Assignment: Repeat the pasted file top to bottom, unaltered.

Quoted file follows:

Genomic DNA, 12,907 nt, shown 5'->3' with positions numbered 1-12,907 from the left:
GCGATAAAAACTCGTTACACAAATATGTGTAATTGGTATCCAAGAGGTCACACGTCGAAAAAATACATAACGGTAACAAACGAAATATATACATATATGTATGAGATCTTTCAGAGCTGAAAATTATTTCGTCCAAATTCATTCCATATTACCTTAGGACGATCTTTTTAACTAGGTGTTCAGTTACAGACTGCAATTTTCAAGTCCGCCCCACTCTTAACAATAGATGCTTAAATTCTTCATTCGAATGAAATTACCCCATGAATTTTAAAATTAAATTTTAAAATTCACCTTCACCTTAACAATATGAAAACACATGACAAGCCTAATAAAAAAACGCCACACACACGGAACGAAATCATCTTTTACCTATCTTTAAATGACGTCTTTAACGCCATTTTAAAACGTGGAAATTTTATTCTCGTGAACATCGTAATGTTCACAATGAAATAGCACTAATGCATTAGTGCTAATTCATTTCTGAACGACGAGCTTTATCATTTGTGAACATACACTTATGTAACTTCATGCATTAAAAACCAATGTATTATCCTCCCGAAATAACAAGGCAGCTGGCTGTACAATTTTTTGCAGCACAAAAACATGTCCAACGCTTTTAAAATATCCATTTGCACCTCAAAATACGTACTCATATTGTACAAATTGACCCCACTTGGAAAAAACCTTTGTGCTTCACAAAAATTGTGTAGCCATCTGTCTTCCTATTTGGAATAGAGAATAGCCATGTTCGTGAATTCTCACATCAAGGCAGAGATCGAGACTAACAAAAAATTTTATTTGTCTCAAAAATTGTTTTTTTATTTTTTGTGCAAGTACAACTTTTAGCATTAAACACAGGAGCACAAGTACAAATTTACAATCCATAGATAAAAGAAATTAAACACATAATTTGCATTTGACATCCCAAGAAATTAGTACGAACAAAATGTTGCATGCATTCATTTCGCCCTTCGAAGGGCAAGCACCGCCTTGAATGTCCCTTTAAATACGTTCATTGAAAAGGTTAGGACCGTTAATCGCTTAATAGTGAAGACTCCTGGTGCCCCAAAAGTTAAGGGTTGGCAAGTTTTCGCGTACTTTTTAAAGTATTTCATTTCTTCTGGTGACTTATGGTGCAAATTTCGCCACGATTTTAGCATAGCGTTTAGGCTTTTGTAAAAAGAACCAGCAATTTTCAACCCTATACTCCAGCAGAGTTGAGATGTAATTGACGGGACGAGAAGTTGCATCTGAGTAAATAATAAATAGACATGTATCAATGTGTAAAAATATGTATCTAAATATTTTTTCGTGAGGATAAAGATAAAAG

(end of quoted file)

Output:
Genomic DNA, 12,907 nt, shown 5'->3' with positions numbered 1-12,907 from the left:
GCGATAAAAACTCGTTACACAAATATGTGTAATTGGTATCCAAGAGGTCACACGTCGAAAAAATACATAACGGTAACAAACGAAATATATACATATATGTATGAGATCTTTCAGAGCTGAAAATTATTTCGTCCAAATTCATTCCATATTACCTTAGGACGATCTTTTTAACTAGGTGTTCAGTTACAGACTGCAATTTTCAAGTCCGCCCCACTCTTAACAATAGATGCTTAAATTCTTCATTCGAATGAAATTACCCCATGAATTTTAAAATTAAATTTTAAAATTCACCTTCACCTTAACAATATGAAAACACATGACAAGCCTAATAAAAAAACGCCACACACACGGAACGAAATCATCTTTTACCTATCTTTAAATGACGTCTTTAACGCCATTTTAAAACGTGGAAATTTTATTCTCGTGAACATCGTAATGTTCACAATGAAATAGCACTAATGCATTAGTGCTAATTCATTTCTGAACGACGAGCTTTATCATTTGTGAACATACACTTATGTAACTTCATGCATTAAAAACCAATGTATTATCCTCCCGAAATAACAAGGCAGCTGGCTGTACAATTTTTTGCAGCACAAAAACATGTCCAACGCTTTTAAAATATCCATTTGCACCTCAAAATACGTACTCATATTGTACAAATTGACCCCACTTGGAAAAAACCTTTGTGCTTCACAAAAATTGTGTAGCCATCTGTCTTCCTATTTGGAATAGAGAATAGCCATGTTCGTGAATTCTCACATCAAGGCAGAGATCGAGACTAACAAAAAATTTTATTTGTCTCAAAAATTGTTTTTTTATTTTTTGTGCAAGTACAACTTTTAGCATTAAACACAGGAGCACAAGTACAAATTTACAATCCATAGATAAAAGAAATTAAACACATAATTTGCATTTGACATCCCAAGAAATTAGTACGAACAAAATGTTGCATGCATTCATTTCGCCCTTCGAAGGGCAAGCACCGCCTTGAATGTCCCTTTAAATACGTTCATTGAAAAGGTTAGGACCGTTAATCGCTTAATAGTGAAGACTCCTGGTGCCCCAAAAGTTAAGGGTTGGCAAGTTTTCGCGTACTTTTTAAAGTATTTCATTTCTTCTGGTGACTTATGGTGCAAATTTCGCCACGATTTTAGCATAGCGTTTAGGCTTTTGTAAAAAGAACCAGCAATTTTCAACCCTATACTCCAGCAGAGTTGAGATGTAATTGACGGGACGAGAAGTTGCATCTGAGTAAATAATAAATAGACATGTATCAATGTGTAAAAATATGTATCTAAATATTTTTTCGTGAGGATAAAGATAAAAG